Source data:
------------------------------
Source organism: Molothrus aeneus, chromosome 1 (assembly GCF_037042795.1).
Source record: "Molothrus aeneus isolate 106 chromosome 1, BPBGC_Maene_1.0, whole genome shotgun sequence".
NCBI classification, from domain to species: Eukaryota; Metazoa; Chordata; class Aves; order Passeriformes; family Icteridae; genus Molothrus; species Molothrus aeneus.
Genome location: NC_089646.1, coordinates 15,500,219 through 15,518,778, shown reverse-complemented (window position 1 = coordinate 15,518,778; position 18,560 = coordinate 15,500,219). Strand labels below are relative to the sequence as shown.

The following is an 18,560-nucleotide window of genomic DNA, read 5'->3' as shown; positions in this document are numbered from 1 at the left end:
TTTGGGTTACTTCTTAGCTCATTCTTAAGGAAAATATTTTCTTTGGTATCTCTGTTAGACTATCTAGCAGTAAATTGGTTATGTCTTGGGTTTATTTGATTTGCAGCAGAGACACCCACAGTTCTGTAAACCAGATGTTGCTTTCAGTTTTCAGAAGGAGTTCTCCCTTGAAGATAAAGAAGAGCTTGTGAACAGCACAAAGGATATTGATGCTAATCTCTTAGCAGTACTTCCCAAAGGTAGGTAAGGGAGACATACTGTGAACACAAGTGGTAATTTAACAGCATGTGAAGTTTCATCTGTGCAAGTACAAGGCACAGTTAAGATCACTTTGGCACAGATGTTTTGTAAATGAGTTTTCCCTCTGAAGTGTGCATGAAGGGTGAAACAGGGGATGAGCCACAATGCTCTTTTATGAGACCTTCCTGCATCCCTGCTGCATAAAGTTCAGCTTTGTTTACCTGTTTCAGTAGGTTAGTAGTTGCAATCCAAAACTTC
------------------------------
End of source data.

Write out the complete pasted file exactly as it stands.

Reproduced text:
Source organism: Molothrus aeneus, chromosome 1 (assembly GCF_037042795.1).
Source record: "Molothrus aeneus isolate 106 chromosome 1, BPBGC_Maene_1.0, whole genome shotgun sequence".
NCBI classification, from domain to species: Eukaryota; Metazoa; Chordata; class Aves; order Passeriformes; family Icteridae; genus Molothrus; species Molothrus aeneus.
Genome location: NC_089646.1, coordinates 15,500,219 through 15,518,778, shown reverse-complemented (window position 1 = coordinate 15,518,778; position 18,560 = coordinate 15,500,219). Strand labels below are relative to the sequence as shown.

The following is an 18,560-nucleotide window of genomic DNA, read 5'->3' as shown; positions in this document are numbered from 1 at the left end:
TTTGGGTTACTTCTTAGCTCATTCTTAAGGAAAATATTTTCTTTGGTATCTCTGTTAGACTATCTAGCAGTAAATTGGTTATGTCTTGGGTTTATTTGATTTGCAGCAGAGACACCCACAGTTCTGTAAACCAGATGTTGCTTTCAGTTTTCAGAAGGAGTTCTCCCTTGAAGATAAAGAAGAGCTTGTGAACAGCACAAAGGATATTGATGCTAATCTCTTAGCAGTACTTCCCAAAGGTAGGTAAGGGAGACATACTGTGAACACAAGTGGTAATTTAACAGCATGTGAAGTTTCATCTGTGCAAGTACAAGGCACAGTTAAGATCACTTTGGCACAGATGTTTTGTAAATGAGTTTTCCCTCTGAAGTGTGCATGAAGGGTGAAACAGGGGATGAGCCACAATGCTCTTTTATGAGACCTTCCTGCATCCCTGCTGCATAAAGTTCAGCTTTGTTTACCTGTTTCAGTAGGTTAGTAGTTGCAATCCAAAACTTC